The purpose of this study was to investigated the importance of environmental attributes for office building adaptation and whether the importance of environmental attributes for adaptation has changed over time from 1998-2008 to 2009-2011. With 1-2 per cent added to the total stock of buildings each year and the need to take action to mitigate the impacts of predicted climate change (IPCC, 2013), it is necessary to focus efforts on adaptation of existing buildings.
This research adopted a quantitative approach, using a database of office building attributes and applying principal component analysis to ascertain the respective importance of various building attributes in adaptation. Using two databases; the first dating from 1998 to 2008 and comprising 5,290 adaptation events and the second covering the period 2009 to 2011 and comprising 1,272 adaptation events, a comparison of results was undertaken.
The findings indicate the importance of some environmental attributes in building adaptation has changed and that legislation and changes market perceptions towards to promote built environment sustainability may be having a positive impact. The research demonstrates that different property attributes vary in importance over time and used existing buildings in an international city to confirm application to urban settlements elsewhere where existing buildings can be adapted to reduce the effect of climate change.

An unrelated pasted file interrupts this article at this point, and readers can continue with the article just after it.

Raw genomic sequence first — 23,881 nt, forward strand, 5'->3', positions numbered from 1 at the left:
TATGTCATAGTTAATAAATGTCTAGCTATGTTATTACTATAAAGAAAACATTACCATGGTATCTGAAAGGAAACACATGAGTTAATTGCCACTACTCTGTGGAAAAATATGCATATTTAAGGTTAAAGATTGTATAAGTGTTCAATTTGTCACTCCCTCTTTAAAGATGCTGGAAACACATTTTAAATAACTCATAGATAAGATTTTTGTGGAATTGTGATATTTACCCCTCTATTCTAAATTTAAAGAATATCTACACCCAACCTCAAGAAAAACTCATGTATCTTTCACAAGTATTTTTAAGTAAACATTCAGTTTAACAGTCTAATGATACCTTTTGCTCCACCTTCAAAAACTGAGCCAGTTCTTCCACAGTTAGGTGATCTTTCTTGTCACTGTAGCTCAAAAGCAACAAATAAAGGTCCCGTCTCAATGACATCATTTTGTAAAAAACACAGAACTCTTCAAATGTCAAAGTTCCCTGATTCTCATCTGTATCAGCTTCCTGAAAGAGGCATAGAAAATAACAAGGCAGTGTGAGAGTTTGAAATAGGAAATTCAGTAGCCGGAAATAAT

The databases are limited to Melbourne, Australia and to these specific points in time. It is possible that other cities are seeing changes in adaptation practices to accommodate increased awareness and the growing importance attributed to environmental issues; however, additional studies would be required to ascertain whether the level of importance was stronger or weaker than that found in Melbourne.
The impacts of the mandatory The National Australian Built Environment Rating System energy rating tool and the Green Star voluntary tool provide actionable data for property stakeholders and the academic community. Policy-makers can see that building owners are integrating environmental attributes into their stock and that the market is shifting towards increased sustainability. This study uses real world data to feed the scholarship process, with real economic and commercial impacts. New buildings account for about 1-2 per cent of the total building stock annually and existing buildings must be adapted, and thus the questions of the success of voluntary or mandatory measures are essential to future environmental decision-making.
This research reports on data covering all office building adaptation conducted from 1998 to 2011 in the Melbourne CBD. As such, it is a comprehensive analysis of all works undertaken and how the significance of different physical, social, economic and environmental attributes is changing over time.
J. Wilkinson, S. (2014), "Office building adaptation and the growing significance of environmental attributes", Journal of Corporate Real Estate, Vol. 16 No. 4, pp. 252-265. https://doi.org/10.1108/JCRE-06-2014-0014
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